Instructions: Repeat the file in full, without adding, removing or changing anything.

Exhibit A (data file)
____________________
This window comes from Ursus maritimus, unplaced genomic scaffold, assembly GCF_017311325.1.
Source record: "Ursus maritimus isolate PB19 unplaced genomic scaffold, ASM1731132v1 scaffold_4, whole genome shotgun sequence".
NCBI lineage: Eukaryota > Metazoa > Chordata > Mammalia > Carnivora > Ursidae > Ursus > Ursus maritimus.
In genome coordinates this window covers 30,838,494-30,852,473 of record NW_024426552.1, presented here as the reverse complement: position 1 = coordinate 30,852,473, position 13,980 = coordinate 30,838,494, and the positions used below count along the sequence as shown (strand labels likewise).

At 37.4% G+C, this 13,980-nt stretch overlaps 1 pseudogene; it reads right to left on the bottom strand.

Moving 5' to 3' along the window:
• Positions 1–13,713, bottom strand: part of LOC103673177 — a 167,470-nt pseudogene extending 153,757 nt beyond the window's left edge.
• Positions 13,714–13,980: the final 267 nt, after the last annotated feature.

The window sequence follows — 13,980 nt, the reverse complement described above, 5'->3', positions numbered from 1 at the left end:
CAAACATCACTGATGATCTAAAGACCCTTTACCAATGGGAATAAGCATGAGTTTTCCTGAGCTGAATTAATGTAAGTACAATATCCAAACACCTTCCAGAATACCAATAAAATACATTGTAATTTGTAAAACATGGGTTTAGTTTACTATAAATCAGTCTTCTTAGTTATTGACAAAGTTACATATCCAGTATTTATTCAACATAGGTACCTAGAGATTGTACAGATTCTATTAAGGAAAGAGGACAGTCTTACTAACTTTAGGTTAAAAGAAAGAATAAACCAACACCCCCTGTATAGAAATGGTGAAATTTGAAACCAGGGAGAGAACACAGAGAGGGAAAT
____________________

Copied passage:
This window comes from Ursus maritimus, unplaced genomic scaffold, assembly GCF_017311325.1.
Source record: "Ursus maritimus isolate PB19 unplaced genomic scaffold, ASM1731132v1 scaffold_4, whole genome shotgun sequence".
NCBI lineage: Eukaryota > Metazoa > Chordata > Mammalia > Carnivora > Ursidae > Ursus > Ursus maritimus.
In genome coordinates this window covers 30,838,494-30,852,473 of record NW_024426552.1, presented here as the reverse complement: position 1 = coordinate 30,852,473, position 13,980 = coordinate 30,838,494, and the positions used below count along the sequence as shown (strand labels likewise).

At 37.4% G+C, this 13,980-nt stretch overlaps 1 pseudogene; it reads right to left on the bottom strand.

Moving 5' to 3' along the window:
• Positions 1–13,713, bottom strand: part of LOC103673177 — a 167,470-nt pseudogene extending 153,757 nt beyond the window's left edge.
• Positions 13,714–13,980: the final 267 nt, after the last annotated feature.

The window sequence follows — 13,980 nt, the reverse complement described above, 5'->3', positions numbered from 1 at the left end:
CAAACATCACTGATGATCTAAAGACCCTTTACCAATGGGAATAAGCATGAGTTTTCCTGAGCTGAATTAATGTAAGTACAATATCCAAACACCTTCCAGAATACCAATAAAATACATTGTAATTTGTAAAACATGGGTTTAGTTTACTATAAATCAGTCTTCTTAGTTATTGACAAAGTTACATATCCAGTATTTATTCAACATAGGTACCTAGAGATTGTACAGATTCTATTAAGGAAAGAGGACAGTCTTACTAACTTTAGGTTAAAAGAAAGAATAAACCAACACCCCCTGTATAGAAATGGTGAAATTTGAAACCAGGGAGAGAACACAGAGAGGGAAAT